• Additional Koby commentary: Standards are an indicator of a maturing market. The lack of standards shows that on-demand cloud-based big-data offerings, though increasingly in demand, have not yet crossed over to being the core approach for many enterprise users. Cloud big-data is still primarily deployed in tactical line-of-business applications, which tolerate technology- and/or vendor-specific siloes. Once early adopters of cloud-based big-data start to grapple with cross-silo interoperability issues, the industry push for open standards will intensify.

Q4: 2012 seemed to be a huge year for OpenStack and other standards bodies. Do you think that will continue next year?

  • Koby tweets responding to Q4: “Do I think #bigdata cloud standards will emerge in ‘13? Using my bully pulpit to push for it....But I remain disappointed that open-source community within #bigdata industry resists coordinated standardization....By the way, #IBM is organizing #bigdata cloud forum in March to discuss standards. I co-chair. NIST has one in Jan....I’d like the #Hadoop & #NoSQL open-source vendors to align their efforts with OpenStack storage & compute....I see the fundamental cloud approaches–MPP+virtualization–as already aligned with #bigdata architectures.... #bigdata rides on hybrid stor architectrs–rel, col, file, keyval –& executes every type o analytic & data mgt job....And #bigdata requires elastically scalable cloud compute, memory, & storage grids: scale-out/up/in”
  • Additional Koby commentary: March 18 seminar #BigData in the Cloud: Preparing for the Future. Register here for that seminar.

Q5: Looking ahead to 2013, what predictions do you have for the industry?

  • Koby tweets responding to Q5: “My prediction for 2013 is that cloud/SaaS will become SMB primary platform 4 #bigdata & strong option for large ent....my prediction for 2013 is that few new peta-scale DW will B prem-based–most will B cloud/pay-as-go for storage....in 2013, I predict most enterprises will archive EDW offsite in public cloud/SaaS & do more ETL there as well....I predict workload-optimized systems, not commodity HW, will become principal cloud #bigdata building block in 2013”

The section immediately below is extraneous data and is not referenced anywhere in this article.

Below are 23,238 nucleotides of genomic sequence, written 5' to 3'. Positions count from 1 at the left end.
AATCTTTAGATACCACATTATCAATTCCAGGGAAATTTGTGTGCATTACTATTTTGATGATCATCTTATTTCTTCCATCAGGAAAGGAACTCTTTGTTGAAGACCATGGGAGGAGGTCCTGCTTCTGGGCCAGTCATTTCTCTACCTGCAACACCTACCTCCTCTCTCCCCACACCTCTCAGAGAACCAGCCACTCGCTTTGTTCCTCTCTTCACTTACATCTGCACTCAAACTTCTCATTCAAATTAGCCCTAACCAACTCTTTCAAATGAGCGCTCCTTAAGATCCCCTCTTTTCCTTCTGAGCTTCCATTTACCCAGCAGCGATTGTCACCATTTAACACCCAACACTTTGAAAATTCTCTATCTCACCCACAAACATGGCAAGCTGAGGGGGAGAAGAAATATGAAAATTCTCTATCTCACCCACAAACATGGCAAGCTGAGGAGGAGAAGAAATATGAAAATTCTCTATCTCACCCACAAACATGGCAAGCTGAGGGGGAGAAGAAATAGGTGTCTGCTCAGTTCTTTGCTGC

• Additional Koby commentary: Clearly, I see the appliance (i.e., workload-optimized system) and cloud approaches as being very complementary. You need workload-optimized systems as the foundation of cloud data centers, enabling the elastic provisioning and linear scale-out that gives clouds their power. And I see server hardware as increasingly a component embedded into workload-optimized systems, rather than acquired outright (or integrated themselves) by the customer implementing their own big-data cloud. The bigger big-data applications will start and stay in the cloud, while the smaller customers will do the same (lacking budgets, expertise, or interest in doing it themselves).

Q6: Despite what you think will happen in 2013, what’s on your wish list for the cloud industry next year & beyond?

  • Koby tweets responding to Q6: “for 2013 and beyond, my wishlist focuses on continued order-o-magnitude declines in storage costs, especially flash....also on my wishlist 4 cloud #bigdata in 2013 is unified data/model gov tools that span hybrid public/private deploy....my wishlist for coming years is hope that a peta-scale all-in-memory #bigdata #cloud grid is cost-effective by 2020....Also, I’d like a virtualization layer that spans data at-rest (Hadoop, DW, NoSQL) & in-motion/streams/CEP....one last long-range wish: that quantum computing makes the most complex #bigdata cloud jobs instantaneous.”
  • Additional Koby commentary: IBM is in a position to push all of those envelopes in 2013 through continuing investments. It’s getting harder to find any item on my personal wish list that isn’t already under deep development or ongoing investigation within Big Blue. Exciting times!

There you go. I left the core tweets unedited to preserve the compressed style that I love about this medium. The additional commentary supplements the big data predictions that I blogged a few weeks ago.